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William Lancaster Trial: 1932

Forged Letters

Indeed, they were. For by Lancaster's own admission, the notes were forgeries. Asleep in the same room as Clarke, he claimed he had been jolted awake by a gunshot to find Clarke bleeding in bed. Instead of immediately aiding the injured man, he had dashed off the notes in an attempt to convince Miller that he had played no part in this tragedy.

This was a damaging confession, but did it amount to evidence of murder? To illuminate some of the murkier corners in this story, Hawthorne called Chubbie Miller as a court witness, which allowed him the option of crossexamination if necessary

A volley of photographers' flash bulbs greeted Miller as she took the stand. Although she had fallen out of love with Lancaster, she now seemed determined to stand by him in his hour of greatest adversity. This had been made easier for her by a number of damning revelations about Clarke, in particular his admission to her that he was suffering from a venereal disease. Miller lowered her head as she spoke,"[I told him] there would be no marriage until he was cured."

She described her own misery at the situation they had created. "We were lying on the [chaise] longue … I said I wished I could put an end to it all. Haden answered that he felt the same." Within two hours he was dead.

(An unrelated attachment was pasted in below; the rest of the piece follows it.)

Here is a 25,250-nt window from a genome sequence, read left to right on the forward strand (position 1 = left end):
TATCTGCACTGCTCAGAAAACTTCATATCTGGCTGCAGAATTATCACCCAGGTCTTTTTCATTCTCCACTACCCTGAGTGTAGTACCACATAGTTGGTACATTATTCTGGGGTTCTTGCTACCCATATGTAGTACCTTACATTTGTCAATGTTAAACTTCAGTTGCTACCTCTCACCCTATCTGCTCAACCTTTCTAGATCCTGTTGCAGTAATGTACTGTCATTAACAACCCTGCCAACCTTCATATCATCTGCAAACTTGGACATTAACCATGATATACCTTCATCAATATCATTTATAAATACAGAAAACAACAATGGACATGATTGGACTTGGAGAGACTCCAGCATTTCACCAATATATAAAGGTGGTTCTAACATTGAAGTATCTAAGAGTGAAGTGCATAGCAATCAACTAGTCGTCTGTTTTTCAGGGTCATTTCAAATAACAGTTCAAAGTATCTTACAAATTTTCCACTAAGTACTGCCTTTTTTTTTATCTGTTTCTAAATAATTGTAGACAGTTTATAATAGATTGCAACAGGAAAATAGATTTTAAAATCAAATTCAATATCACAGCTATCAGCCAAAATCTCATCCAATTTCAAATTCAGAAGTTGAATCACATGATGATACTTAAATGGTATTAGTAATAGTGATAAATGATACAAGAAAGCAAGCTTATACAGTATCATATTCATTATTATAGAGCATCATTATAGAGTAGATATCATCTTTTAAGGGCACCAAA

As the reporters scribbled gleefully, Miller disclosed ever more intimate details of drunkenness and sexual intrigue at the house. She spared no one, least of all herself. It was a brave act of loyalty at huge personal cost.

Among a welter of confusing testimony from various forensic experts, the testimony of Albert H. Hamilton, a controversial criminologist with a long and checkered history, shone beacon bright. His chief asset was his forthrightness. Shades of gray simply vanished whenever Hamilton took the witness stand. Here, having examined the bullet wound, he issued his verdict: "Absolutely suicide. There is not a scintilla of evidence to support a theory of homicide or murder… I found nothing to support anything but suicide. I say this not as an opinion, but actual knowledge."

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Law Library - American Law and Legal InformationNotable Trials and Court Cases - 1918 to 1940William Lancaster Trial: 1932 - Forged Letters, Confident Defendant